CIO meeting showcases how UAB is advancing community IT excellence

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Keeping information technology at the forefront of strategic planning helps advance not only UAB but also the Birmingham community, UAB and city leaders told members of the Alabama CIO Leadership Association Thursday, May 25, at a meeting of the group on campus.

“There is no question that IT is at the center of everything we do,” said UAB President Dr. Ray L. Watts said, noting that to achieve a world-class health system and provide resources for ground-breaking research, a strong IT infrastructure is key. “The role of IT is advancing our mission. Continued strategic planning around IT is vital for our organization.”

Watts credited UAB Vice President and Chief Information Officer Dr. Curtis A. Carver Jr. with making great strides in improving UAB’s technology infrastructure, security and research computing over the past two years.

“It’s hard to believe how much we have accomplished in the past two years under Dr. Carver,” Watts said.

Among the IT accomplishments at UAB since June 2015 are one of the fastest university supercomputers in the Southeast; the fastest university internet in the state; and a more than fivefold improvement in the service rating of the AskIT help desk.

But UAB is also taking a leading role in improving the technology ecosystem in Birmingham — in fact, enhancing the community of IT excellence is one of UAB’s seven IT imperatives.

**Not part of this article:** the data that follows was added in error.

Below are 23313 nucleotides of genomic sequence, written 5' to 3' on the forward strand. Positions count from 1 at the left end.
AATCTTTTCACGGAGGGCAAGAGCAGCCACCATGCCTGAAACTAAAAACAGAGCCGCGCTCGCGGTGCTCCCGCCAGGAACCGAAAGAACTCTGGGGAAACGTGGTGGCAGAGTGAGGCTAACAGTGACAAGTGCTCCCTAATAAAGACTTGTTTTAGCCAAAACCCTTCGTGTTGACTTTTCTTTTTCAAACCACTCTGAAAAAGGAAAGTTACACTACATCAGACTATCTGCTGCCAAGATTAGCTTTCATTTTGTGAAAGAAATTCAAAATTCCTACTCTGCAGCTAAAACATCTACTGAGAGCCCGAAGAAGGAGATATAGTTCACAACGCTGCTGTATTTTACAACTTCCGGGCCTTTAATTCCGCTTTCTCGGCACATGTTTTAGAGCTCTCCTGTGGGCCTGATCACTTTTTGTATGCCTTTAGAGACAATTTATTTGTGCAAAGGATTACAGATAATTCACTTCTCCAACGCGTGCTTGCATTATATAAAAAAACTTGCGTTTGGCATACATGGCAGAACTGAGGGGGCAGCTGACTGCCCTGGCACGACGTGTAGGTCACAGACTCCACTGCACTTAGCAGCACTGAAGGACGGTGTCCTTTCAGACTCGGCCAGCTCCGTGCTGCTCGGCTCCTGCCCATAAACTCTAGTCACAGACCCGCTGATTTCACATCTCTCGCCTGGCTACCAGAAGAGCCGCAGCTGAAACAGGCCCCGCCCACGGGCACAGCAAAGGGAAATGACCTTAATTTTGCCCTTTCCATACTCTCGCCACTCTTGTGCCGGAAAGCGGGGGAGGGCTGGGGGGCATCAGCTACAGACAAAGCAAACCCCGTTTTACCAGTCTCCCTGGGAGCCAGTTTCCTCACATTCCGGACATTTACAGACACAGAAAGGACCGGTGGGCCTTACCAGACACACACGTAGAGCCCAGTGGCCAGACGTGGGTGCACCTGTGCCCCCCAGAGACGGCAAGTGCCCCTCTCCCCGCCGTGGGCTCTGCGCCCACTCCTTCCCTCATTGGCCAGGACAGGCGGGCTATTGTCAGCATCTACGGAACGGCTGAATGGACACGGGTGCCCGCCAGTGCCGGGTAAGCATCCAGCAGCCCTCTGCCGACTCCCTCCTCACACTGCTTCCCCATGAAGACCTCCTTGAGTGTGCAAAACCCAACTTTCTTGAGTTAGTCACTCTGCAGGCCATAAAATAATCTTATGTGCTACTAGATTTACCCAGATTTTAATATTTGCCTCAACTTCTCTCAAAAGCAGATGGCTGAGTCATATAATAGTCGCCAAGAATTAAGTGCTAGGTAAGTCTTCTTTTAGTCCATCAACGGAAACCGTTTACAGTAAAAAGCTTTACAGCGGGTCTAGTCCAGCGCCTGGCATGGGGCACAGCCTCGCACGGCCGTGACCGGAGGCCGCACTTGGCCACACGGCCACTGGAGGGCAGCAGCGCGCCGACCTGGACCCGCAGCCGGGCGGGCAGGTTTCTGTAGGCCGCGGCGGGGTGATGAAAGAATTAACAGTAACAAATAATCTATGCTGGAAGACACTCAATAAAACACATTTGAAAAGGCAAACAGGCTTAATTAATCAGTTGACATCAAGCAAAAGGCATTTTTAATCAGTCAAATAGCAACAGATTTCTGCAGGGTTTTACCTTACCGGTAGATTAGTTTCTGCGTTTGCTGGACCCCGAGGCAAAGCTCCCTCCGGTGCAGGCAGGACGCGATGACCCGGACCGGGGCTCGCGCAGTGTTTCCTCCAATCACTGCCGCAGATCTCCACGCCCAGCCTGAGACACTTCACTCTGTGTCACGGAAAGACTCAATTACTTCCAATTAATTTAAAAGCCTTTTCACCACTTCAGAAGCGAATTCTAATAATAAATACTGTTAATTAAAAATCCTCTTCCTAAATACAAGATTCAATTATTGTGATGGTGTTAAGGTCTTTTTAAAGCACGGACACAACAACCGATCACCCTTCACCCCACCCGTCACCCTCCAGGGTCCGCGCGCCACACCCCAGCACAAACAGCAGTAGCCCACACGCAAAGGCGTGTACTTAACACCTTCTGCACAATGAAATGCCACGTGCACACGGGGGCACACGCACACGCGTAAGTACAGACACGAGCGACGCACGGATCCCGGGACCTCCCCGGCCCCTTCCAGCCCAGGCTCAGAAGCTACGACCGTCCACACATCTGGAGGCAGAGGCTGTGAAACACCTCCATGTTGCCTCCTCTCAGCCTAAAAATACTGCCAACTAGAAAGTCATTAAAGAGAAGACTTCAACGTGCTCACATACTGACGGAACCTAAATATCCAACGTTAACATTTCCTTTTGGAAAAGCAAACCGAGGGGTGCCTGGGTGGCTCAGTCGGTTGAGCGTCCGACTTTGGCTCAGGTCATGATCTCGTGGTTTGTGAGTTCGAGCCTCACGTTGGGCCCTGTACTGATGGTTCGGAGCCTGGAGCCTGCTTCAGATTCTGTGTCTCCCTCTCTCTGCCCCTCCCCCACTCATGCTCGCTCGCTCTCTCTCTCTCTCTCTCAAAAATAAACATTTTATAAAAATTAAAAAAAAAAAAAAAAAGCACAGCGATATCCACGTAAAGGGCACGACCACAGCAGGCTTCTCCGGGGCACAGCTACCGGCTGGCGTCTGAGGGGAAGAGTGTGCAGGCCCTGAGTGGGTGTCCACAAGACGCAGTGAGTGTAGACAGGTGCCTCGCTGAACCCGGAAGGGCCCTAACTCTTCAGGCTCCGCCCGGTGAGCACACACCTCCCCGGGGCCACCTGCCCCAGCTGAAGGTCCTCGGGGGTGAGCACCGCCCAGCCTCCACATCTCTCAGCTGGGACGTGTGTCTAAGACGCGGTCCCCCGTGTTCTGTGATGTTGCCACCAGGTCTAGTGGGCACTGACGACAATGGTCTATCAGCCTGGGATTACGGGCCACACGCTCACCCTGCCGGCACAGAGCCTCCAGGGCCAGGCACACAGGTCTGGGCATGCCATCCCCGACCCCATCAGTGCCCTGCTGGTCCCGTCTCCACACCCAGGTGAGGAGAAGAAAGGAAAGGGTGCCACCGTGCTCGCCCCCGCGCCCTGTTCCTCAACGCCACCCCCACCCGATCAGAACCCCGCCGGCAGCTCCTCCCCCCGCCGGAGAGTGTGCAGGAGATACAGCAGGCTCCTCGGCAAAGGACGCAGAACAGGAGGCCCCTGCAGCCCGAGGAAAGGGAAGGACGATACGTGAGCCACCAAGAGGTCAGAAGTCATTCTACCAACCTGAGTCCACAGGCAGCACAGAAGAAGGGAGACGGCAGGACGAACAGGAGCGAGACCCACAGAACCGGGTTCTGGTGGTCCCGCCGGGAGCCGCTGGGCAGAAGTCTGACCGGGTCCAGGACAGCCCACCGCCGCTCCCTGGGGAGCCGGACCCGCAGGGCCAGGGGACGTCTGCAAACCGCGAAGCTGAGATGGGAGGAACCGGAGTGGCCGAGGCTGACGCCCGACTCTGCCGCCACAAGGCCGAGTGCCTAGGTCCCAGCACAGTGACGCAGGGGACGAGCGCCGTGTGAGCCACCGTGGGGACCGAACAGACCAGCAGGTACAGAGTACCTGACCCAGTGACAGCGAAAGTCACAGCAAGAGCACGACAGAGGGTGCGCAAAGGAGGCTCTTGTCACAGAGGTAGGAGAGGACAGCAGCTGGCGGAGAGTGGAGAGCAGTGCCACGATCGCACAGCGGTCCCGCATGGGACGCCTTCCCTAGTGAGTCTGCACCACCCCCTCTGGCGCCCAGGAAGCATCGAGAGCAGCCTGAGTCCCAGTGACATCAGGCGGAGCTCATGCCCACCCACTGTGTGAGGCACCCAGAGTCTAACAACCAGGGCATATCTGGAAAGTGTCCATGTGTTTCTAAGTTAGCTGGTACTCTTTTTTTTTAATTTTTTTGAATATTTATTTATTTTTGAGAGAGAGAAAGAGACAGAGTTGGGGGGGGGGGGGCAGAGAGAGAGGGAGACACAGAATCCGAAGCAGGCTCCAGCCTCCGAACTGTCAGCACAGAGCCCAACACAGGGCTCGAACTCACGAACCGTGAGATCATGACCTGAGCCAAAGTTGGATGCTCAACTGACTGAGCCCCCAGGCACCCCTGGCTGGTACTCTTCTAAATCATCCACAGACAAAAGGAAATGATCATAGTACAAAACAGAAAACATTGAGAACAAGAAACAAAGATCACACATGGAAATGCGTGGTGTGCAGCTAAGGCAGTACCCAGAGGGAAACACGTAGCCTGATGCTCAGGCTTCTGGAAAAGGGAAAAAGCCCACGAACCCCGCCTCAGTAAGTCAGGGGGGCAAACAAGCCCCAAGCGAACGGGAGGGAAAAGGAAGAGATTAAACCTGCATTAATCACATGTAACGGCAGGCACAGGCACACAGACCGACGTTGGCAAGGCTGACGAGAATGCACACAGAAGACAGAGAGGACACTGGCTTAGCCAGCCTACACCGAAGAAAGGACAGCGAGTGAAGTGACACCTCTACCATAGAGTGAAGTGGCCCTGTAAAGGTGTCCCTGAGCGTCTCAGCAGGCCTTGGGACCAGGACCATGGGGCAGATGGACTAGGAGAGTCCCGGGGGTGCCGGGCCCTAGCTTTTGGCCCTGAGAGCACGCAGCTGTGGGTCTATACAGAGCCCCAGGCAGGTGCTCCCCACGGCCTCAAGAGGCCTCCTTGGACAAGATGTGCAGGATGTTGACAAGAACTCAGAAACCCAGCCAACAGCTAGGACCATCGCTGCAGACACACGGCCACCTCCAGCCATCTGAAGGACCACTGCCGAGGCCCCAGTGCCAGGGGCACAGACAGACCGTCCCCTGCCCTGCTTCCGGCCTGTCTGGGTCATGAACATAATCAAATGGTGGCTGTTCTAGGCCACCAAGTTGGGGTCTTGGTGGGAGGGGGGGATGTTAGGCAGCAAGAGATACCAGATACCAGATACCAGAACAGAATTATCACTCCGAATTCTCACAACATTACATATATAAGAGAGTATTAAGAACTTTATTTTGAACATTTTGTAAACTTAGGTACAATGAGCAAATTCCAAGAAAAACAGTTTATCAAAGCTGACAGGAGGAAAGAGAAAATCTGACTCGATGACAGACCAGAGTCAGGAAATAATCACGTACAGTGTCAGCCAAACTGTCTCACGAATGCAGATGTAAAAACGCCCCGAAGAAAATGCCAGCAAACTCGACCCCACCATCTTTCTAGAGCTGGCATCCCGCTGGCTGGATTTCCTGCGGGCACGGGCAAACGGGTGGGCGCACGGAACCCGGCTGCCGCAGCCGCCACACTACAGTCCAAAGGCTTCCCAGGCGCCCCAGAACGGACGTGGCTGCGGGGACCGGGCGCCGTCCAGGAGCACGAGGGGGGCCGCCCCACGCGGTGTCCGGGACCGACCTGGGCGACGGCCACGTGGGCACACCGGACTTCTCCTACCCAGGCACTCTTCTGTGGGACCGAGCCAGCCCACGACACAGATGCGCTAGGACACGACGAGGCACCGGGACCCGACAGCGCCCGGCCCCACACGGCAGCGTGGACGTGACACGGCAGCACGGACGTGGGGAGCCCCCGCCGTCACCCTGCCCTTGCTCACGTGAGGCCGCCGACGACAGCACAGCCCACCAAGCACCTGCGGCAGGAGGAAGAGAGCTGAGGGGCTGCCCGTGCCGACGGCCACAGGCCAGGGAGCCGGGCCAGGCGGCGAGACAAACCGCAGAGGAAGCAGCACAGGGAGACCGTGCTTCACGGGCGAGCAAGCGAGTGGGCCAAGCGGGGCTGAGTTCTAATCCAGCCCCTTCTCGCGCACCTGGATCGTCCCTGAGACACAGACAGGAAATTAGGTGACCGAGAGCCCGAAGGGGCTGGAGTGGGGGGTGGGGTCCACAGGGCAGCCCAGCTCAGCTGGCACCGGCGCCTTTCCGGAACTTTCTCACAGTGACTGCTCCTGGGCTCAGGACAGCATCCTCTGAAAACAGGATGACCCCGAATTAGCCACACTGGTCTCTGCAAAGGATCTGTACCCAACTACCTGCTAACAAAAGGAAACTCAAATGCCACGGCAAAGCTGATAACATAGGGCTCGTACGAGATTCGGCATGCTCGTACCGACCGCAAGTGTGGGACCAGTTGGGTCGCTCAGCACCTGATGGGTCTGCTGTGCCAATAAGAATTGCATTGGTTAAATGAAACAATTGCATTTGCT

UAB is working to extend its successes to the community at large, with the expansion of the 100GB network to Innovation Depot expected by this fall, which will give the city a competitive advantage when attracting new businesses.

UAB has also partnered with Innovation Depot and other businesses on a grant to train new technology employees in the community.

The first Innovate Birmingham class graduated in May, with 15 of the 18 graduates taking jobs at local businesses, including two at UAB IT.

The new workforce initiative is giving young people opportunities to succeed — and helping to supply the growing need for technology employees, said Josh Carpenter, UAB director of external affairs, principal investigator for the America’s Promise grant that paved the way for the Innovate Birmingham program.

Innovation Depot has been a partner in Innovate Birmingham, housing the classes for students and taking an active role in the program. Director Jennifer Skjellum said building partnerships in the technology community is key to growing Birmingham.

“Our overall mission is to grow the technology ecosystem — and to make sure there are a lot of ecosystem partners,” she said.

Carpenter said the city can be a role model for even larger metropolitan areas through programs such as Innovate Birmingham.

“Birmingham is small enough to create alignment,” he said. “That’s extremely rare in large cities. We’re small enough to move the needle on something like youth unemployment, but large enough to provide scalable solutions.”

Bob Crutchfield, operating partner with Harbert Growth Partners, said UAB is a “crown jewel” for the city.

“UAB has been an igniter for a lot of the things we are trying to do in downtown Birmingham,” he said.
Last modified on May 26, 2017